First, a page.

Things are heating up!

 

Despite the shorter August days, things are still heating up for the Texas team!  With a high of at least 100 degrees for the last 17 days, it’s hard to catch a break from the heat.  Sweaty or not, the team still finds ways to have fun and enjoy the Texas outdoors.  Throughout the season, we have been lucky enough to find some cool swimming holes at our lakes.  We make sure to drink lots of water, swim often, or if you are desperate enough you can go the route of Allison, and cut all your hair off.  We have also recently acquired umbrellas that fasten to our chairs, sold as “chairbrellas”.  Either way, the chairbrellas really do the trick!

 


For the Texas team’s first conservation project in August the team traveled to the Lady Bird Johnson Wildflower Center in Austin.  The Wildflower Center is a major player in Texas conservation.  We went there to assist Minnette Marr in cleaning and prepping 10,000-20,000 Fraxinus Americana (white ash) seeds.  Minnette will send 10,000 to 20,000 seeds from every individual species of Ash, one from each eco-region, in Texas to the Millennium Seed Bank (MSB) where they will be preserved.  Minnette heads the Wildflower Center’s Ash Conservation in East Texas Forests Project, who has partnered with the (MSB).  This project of hers is part of a nationwide program that is addressing North America’s losing battle against the Emerald Ash Borer (EAB).  An invasive beetle from Asia, the EAB nests specifically in Ash trees and consequently kills the ash tree.  There have been no successful solutions in controlling the EAB population, putting all spices of Ash in great threat.  The next best thing to getting rid of the EAB, is to save the tree by collecting an extensive seed bank.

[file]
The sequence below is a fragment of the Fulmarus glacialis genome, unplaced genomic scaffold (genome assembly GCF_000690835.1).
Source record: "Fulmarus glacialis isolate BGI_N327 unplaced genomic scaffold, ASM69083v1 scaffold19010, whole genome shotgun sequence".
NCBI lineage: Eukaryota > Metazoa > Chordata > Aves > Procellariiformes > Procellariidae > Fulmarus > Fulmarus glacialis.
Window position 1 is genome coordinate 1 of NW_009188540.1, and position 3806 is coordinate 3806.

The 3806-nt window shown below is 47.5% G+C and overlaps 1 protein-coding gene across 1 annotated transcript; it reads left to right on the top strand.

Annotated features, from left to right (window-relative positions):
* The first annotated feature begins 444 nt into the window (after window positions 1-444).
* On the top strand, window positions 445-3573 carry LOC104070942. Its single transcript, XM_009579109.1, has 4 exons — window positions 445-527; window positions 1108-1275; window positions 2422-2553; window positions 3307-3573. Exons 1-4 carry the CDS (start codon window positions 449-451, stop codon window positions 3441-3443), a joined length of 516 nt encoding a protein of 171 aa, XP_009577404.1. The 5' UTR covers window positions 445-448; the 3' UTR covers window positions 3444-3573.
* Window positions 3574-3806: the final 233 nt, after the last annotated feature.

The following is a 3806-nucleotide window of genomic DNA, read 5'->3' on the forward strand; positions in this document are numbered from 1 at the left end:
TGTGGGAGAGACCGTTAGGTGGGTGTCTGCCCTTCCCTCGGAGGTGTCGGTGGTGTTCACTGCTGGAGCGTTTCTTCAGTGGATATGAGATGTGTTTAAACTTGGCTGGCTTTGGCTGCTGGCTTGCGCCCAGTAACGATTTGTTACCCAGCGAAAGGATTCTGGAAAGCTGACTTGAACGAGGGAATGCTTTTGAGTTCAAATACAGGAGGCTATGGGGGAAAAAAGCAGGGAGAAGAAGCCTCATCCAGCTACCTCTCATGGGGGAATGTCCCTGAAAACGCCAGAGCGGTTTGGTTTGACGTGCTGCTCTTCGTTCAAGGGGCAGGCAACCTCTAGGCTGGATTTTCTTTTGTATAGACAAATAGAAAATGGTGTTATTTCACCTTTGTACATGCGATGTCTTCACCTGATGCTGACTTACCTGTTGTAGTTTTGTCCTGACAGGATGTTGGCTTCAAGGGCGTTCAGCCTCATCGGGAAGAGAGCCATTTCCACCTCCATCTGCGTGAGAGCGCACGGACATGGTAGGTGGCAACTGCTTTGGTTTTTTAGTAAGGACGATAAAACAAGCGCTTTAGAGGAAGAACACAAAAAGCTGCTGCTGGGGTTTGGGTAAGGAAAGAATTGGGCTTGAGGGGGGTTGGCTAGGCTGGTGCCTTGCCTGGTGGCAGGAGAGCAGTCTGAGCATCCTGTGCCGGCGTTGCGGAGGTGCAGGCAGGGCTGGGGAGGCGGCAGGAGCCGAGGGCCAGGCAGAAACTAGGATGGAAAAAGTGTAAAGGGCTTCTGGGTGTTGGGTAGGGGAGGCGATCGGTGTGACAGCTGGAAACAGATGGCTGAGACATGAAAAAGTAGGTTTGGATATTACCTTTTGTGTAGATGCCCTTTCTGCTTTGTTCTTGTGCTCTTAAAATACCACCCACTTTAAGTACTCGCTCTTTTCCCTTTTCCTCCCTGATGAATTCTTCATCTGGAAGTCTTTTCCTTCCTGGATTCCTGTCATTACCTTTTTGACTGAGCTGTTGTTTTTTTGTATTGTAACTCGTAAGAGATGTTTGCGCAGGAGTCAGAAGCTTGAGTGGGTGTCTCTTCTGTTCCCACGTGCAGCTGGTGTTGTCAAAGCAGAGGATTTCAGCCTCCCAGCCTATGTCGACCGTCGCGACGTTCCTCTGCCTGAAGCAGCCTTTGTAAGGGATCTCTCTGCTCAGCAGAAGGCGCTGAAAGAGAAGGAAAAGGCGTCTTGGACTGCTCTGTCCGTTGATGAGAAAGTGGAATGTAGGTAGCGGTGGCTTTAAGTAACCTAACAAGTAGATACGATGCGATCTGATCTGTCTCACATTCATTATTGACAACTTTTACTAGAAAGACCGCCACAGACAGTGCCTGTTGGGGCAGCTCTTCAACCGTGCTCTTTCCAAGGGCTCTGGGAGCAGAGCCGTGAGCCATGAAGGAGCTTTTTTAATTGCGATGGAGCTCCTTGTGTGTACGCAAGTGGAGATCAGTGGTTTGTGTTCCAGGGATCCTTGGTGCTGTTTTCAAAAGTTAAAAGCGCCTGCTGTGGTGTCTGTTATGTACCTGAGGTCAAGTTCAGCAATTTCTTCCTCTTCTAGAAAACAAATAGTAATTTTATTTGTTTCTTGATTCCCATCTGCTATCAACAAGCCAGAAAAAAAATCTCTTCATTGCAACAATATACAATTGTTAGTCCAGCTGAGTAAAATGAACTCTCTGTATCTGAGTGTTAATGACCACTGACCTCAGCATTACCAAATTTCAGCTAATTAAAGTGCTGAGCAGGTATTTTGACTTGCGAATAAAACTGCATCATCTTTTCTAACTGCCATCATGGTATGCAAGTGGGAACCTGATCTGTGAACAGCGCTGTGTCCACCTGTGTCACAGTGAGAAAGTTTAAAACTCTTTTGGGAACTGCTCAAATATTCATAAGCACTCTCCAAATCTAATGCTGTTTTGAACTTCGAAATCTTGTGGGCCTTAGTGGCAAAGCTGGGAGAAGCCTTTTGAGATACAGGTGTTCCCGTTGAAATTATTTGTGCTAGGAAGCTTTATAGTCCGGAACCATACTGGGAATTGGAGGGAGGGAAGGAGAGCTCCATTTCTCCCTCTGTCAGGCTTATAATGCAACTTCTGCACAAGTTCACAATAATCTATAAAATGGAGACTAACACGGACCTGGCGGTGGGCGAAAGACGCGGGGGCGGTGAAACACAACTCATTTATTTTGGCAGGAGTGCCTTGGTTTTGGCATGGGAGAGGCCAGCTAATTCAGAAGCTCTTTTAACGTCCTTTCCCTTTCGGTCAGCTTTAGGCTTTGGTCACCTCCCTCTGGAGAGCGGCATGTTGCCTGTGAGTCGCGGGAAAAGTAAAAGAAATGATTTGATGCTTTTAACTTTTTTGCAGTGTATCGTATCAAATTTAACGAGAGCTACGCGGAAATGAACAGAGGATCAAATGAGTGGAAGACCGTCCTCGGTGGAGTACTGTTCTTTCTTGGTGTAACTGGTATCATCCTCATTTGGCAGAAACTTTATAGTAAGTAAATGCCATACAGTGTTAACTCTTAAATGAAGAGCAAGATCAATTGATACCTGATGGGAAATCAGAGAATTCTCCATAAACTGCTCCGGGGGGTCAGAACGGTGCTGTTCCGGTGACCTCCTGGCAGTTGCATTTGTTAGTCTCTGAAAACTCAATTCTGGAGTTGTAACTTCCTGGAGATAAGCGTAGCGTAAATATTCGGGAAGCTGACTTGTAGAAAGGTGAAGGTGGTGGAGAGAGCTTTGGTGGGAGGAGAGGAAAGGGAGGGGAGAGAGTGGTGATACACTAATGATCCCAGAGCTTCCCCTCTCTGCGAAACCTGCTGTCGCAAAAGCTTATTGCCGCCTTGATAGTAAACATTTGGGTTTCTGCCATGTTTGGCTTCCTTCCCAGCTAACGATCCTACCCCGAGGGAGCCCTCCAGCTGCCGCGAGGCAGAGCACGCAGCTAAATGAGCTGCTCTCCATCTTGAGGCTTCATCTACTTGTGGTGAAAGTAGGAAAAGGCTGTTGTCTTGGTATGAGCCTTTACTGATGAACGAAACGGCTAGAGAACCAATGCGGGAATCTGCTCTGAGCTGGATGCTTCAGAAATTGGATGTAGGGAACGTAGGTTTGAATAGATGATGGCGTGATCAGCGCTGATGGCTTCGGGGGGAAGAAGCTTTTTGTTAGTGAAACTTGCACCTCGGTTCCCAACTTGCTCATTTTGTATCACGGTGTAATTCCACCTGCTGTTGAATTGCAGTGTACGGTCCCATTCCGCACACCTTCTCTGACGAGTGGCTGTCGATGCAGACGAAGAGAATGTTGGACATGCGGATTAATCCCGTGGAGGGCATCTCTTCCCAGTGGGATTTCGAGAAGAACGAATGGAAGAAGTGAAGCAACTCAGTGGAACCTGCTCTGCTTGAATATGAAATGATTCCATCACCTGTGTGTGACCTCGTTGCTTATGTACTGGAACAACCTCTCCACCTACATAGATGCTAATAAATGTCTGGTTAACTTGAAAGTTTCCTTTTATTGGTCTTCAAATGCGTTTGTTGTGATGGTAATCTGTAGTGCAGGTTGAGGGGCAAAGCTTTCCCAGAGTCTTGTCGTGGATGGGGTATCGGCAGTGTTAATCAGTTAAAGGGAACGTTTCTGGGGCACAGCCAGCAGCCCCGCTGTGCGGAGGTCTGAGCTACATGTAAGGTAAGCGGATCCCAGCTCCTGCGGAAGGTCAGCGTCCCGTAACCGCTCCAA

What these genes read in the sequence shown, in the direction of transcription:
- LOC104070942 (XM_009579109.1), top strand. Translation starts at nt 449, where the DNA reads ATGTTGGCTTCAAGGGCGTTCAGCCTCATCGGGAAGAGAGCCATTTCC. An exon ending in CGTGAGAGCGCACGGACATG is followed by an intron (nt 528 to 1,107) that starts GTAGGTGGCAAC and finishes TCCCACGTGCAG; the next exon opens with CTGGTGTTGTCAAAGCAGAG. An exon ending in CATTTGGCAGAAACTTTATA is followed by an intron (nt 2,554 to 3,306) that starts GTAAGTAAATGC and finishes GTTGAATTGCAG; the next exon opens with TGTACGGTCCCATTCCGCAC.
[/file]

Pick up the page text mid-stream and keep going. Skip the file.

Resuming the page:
Our other conservation day was spent planning and tying up some loose ends for the season.  Allison was very lucky to be presented a wonderful opportunity, to create a trailhead map, by one of our favorite park rangers, Robert.  They had a meeting together to discuss the details of the project.  Kim worked on planning our last conservation day and the group took a long over-due trip to the recycling center.

 

 Things were pretty low key in New England this past hitch. Surveys went according to plan and the team is getting ready to wrap up their last couple weeks. The team spent another day cleaning out bluebird boxes at West Hill Lake.  For the second conservation day the New England team enjoyed a visit from a naturalist who was kind enough to take them on a plant walk at two of their sights showing them various different edible and medicinal plants and mushrooms. Consuming wild plants can be an exciting way to explore the outdoors, but always trust your own, and the identification skills of an expert, because it can also be a very dangerous practice if plants are misidentified. The team also enjoyed playing disc golf at local lakes and is wrapping up the end of the survey season.